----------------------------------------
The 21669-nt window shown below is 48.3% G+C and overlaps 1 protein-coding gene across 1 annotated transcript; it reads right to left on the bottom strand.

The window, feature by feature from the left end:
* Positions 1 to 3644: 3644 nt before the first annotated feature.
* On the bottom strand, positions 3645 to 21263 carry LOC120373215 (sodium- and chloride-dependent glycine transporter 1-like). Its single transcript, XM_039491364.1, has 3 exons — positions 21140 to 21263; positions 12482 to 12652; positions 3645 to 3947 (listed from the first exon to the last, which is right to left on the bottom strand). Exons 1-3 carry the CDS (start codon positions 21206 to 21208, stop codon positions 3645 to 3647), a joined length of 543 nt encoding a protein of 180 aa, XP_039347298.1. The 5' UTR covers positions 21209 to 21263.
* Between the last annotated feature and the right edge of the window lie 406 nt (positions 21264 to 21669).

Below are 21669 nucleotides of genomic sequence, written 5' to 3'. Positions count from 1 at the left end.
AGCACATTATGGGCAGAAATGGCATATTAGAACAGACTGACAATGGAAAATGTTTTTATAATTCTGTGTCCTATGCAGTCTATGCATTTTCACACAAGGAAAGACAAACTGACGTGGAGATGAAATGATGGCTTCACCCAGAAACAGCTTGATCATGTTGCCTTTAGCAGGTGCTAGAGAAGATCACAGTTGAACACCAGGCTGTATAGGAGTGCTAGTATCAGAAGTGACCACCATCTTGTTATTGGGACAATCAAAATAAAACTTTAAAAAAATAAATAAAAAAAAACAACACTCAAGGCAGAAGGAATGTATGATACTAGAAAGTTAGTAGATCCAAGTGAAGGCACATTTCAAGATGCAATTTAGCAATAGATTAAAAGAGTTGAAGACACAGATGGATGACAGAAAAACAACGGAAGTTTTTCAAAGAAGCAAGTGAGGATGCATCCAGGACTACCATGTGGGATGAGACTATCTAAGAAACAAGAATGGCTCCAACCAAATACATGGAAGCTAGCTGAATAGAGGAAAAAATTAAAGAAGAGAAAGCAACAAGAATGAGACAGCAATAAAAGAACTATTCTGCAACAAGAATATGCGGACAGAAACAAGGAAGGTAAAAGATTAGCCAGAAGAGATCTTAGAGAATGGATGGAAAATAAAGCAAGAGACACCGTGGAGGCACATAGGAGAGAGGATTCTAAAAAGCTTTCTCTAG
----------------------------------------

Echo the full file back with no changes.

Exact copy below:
The 21669-nt window shown below is 48.3% G+C and overlaps 1 protein-coding gene across 1 annotated transcript; it reads right to left on the bottom strand.

The window, feature by feature from the left end:
* Positions 1 to 3644: 3644 nt before the first annotated feature.
* On the bottom strand, positions 3645 to 21263 carry LOC120373215 (sodium- and chloride-dependent glycine transporter 1-like). Its single transcript, XM_039491364.1, has 3 exons — positions 21140 to 21263; positions 12482 to 12652; positions 3645 to 3947 (listed from the first exon to the last, which is right to left on the bottom strand). Exons 1-3 carry the CDS (start codon positions 21206 to 21208, stop codon positions 3645 to 3647), a joined length of 543 nt encoding a protein of 180 aa, XP_039347298.1. The 5' UTR covers positions 21209 to 21263.
* Between the last annotated feature and the right edge of the window lie 406 nt (positions 21264 to 21669).

Below are 21669 nucleotides of genomic sequence, written 5' to 3'. Positions count from 1 at the left end.
AGCACATTATGGGCAGAAATGGCATATTAGAACAGACTGACAATGGAAAATGTTTTTATAATTCTGTGTCCTATGCAGTCTATGCATTTTCACACAAGGAAAGACAAACTGACGTGGAGATGAAATGATGGCTTCACCCAGAAACAGCTTGATCATGTTGCCTTTAGCAGGTGCTAGAGAAGATCACAGTTGAACACCAGGCTGTATAGGAGTGCTAGTATCAGAAGTGACCACCATCTTGTTATTGGGACAATCAAAATAAAACTTTAAAAAAATAAATAAAAAAAAACAACACTCAAGGCAGAAGGAATGTATGATACTAGAAAGTTAGTAGATCCAAGTGAAGGCACATTTCAAGATGCAATTTAGCAATAGATTAAAAGAGTTGAAGACACAGATGGATGACAGAAAAACAACGGAAGTTTTTCAAAGAAGCAAGTGAGGATGCATCCAGGACTACCATGTGGGATGAGACTATCTAAGAAACAAGAATGGCTCCAACCAAATACATGGAAGCTAGCTGAATAGAGGAAAAAATTAAAGAAGAGAAAGCAACAAGAATGAGACAGCAATAAAAGAACTATTCTGCAACAAGAATATGCGGACAGAAACAAGGAAGGTAAAAGATTAGCCAGAAGAGATCTTAGAGAATGGATGGAAAATAAAGCAAGAGACACCGTGGAGGCACATAGGAGAGAGGATTCTAAAAAGCTTTCTCTAG